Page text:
Enough rambling. I'm going to think on it for another couple days then maybe try to schedule something to go back over to the guys house and take another look at it. Several people have told me that the Simplicity walk behinds were very well made and that it should be worth fixing.
I would get it. It looks pretty solid, and those old Briggs were pretty good engines... Normaly you loose spark becouse the pushron that works the points sticks..

As for atachments.... you will find that once you get into a odd ball tractor, you start getting more invalved in whats out there.... I would get it, get it running, and you will be suprised what you come across.
The good news with attachments for those old Simplicity walk behinds is that:

They made them for 30 years+
They made millions of them
They're everywhere

Here, the walk behind moldboards and cultivators can be had inexpensively. Im going to grab a sicklebar for one this week for $25, 10 minutes up the road. The attachments fit all models, and are often easy enough to ship. I will have to look to see if we can pin down a model, as Im not all too familiar with them yet.
The engine would sell on ebay.
People wants them for restore vintage tractors.
New clones are selling cheap.
So you could have a cheap running unit with no problems.
So I picked this tractor up yesterday! I only paid $50 for it. I'm not sure if that is a great price or not but just looking at it in my workshop will bring me a lot more joy than $50 in my wallet would have so I didn't even try to haggle. Based on the local craigslist pricing for sleeve hitch attachments I feel like just the plow was probably worth the asking price without even factoring in the value of the tractor and motor.

I was kind of busy with other stuff yesterday so no new pics to share yet but I'll get some shots of it and post them eventually.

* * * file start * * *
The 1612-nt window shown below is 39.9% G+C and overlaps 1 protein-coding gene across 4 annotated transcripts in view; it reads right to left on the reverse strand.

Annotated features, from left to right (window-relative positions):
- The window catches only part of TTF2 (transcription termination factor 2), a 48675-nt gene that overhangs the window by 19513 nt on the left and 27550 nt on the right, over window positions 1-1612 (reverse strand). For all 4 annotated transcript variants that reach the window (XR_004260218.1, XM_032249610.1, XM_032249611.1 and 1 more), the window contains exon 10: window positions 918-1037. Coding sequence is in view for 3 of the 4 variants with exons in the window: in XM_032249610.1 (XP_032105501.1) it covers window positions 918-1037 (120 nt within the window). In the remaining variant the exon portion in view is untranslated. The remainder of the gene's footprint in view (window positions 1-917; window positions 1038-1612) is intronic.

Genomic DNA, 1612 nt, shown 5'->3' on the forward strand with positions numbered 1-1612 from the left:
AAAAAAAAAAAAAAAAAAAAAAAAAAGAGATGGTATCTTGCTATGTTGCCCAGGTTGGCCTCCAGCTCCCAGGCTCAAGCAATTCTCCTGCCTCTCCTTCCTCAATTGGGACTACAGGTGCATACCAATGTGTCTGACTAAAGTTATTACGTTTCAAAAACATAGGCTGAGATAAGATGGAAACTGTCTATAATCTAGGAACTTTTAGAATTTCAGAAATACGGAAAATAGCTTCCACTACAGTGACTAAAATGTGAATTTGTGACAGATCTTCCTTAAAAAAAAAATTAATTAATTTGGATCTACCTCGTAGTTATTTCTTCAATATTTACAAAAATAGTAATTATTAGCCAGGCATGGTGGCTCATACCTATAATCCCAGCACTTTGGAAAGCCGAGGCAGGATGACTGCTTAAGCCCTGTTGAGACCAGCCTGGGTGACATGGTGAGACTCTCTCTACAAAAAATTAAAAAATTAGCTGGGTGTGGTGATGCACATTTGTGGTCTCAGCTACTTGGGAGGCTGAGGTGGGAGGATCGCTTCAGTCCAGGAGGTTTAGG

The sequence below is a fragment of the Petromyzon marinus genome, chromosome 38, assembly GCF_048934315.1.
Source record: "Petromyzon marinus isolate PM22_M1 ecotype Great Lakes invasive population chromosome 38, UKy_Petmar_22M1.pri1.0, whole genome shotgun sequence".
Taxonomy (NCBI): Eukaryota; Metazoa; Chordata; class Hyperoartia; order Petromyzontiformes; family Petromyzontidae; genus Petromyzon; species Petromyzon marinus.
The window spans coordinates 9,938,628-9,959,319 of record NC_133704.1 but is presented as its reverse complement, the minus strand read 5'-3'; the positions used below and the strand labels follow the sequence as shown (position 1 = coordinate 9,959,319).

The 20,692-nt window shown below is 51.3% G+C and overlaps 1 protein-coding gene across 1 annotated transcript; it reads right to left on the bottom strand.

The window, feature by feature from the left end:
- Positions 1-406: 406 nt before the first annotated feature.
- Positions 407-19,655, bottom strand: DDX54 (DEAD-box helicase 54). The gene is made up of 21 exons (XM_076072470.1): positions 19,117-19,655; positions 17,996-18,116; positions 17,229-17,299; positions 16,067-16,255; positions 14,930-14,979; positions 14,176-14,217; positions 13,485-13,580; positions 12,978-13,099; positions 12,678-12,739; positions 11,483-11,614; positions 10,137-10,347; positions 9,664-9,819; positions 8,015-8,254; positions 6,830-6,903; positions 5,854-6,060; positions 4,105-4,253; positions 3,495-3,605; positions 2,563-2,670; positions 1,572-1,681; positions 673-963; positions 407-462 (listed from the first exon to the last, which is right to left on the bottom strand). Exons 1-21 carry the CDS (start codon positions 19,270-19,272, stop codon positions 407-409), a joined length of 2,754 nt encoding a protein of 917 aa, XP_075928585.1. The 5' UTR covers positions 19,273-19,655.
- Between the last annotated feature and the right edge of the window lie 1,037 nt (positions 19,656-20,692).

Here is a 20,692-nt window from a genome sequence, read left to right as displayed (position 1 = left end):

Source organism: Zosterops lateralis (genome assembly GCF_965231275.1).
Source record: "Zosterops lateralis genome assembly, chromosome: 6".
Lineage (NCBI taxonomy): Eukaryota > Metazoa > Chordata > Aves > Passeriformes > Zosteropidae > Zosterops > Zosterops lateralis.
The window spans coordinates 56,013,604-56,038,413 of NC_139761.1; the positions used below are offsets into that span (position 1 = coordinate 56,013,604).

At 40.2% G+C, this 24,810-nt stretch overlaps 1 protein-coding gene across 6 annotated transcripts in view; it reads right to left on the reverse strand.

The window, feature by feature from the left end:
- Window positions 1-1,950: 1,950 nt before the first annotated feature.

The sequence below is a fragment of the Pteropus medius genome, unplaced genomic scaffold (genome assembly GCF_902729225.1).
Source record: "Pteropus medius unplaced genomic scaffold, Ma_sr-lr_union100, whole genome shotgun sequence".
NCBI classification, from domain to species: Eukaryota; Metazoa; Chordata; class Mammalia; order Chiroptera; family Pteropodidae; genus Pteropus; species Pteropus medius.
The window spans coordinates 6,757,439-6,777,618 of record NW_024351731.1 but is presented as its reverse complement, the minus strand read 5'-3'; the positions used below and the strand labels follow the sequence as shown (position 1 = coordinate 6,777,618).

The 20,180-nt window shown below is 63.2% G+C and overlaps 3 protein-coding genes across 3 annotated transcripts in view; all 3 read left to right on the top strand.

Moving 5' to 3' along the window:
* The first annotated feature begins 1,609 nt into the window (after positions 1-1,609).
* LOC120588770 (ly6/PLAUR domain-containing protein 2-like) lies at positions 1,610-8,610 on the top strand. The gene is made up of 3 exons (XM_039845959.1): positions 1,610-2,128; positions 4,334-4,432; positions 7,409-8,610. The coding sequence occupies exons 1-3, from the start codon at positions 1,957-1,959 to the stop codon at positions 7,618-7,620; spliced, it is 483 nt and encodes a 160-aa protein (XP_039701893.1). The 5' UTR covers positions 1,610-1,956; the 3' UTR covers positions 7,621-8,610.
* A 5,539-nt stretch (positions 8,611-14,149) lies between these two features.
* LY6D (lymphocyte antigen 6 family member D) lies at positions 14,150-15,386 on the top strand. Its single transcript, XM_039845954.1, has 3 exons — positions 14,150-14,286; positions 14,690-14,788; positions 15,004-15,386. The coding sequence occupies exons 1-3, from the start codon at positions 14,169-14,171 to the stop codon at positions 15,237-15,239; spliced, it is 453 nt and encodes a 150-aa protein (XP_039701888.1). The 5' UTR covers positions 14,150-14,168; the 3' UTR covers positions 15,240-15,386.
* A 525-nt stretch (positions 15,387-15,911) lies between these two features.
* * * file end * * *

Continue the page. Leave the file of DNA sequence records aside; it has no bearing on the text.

So far I'm in love with the thing. It is an absolute beast. That B&S model 19 is huge and the tractor must weigh ≈400lbs. I was also very relieved to see that this model appears to use a standard sleeve hitch rather than some proprietary design which should make finding or even building other implements for it a lot easier.

I know the gas tank needs to be cleaned out but it actually looks remarkably clean inside considering its age and that for at least a part of its life it was stored outside. I was also told "I had it running but the carb leaks". Pretty much any time I buy something I just assume I'll need to rebuild the carb though. Tires are a little cracked but seem to hold air and have plenty of tread left. Wheel weights look to be homemade from (automotive?) flywheels with (crude) torch cut outs for the valve stems. Not 100% "factory" looking but they'll do the job.

I'm on the fence about leaving it "as is" with the surface rust adding to the "old garden junk patina" or taking it all apart and repainting it to look new again. I know a lot of stuff actually loses value if you "restore" it because collectors want old stuff that looks like old stuff. On the other hand, I bought this for me and not to sell so I guess I need to decide what I like- old looking or shiny and new.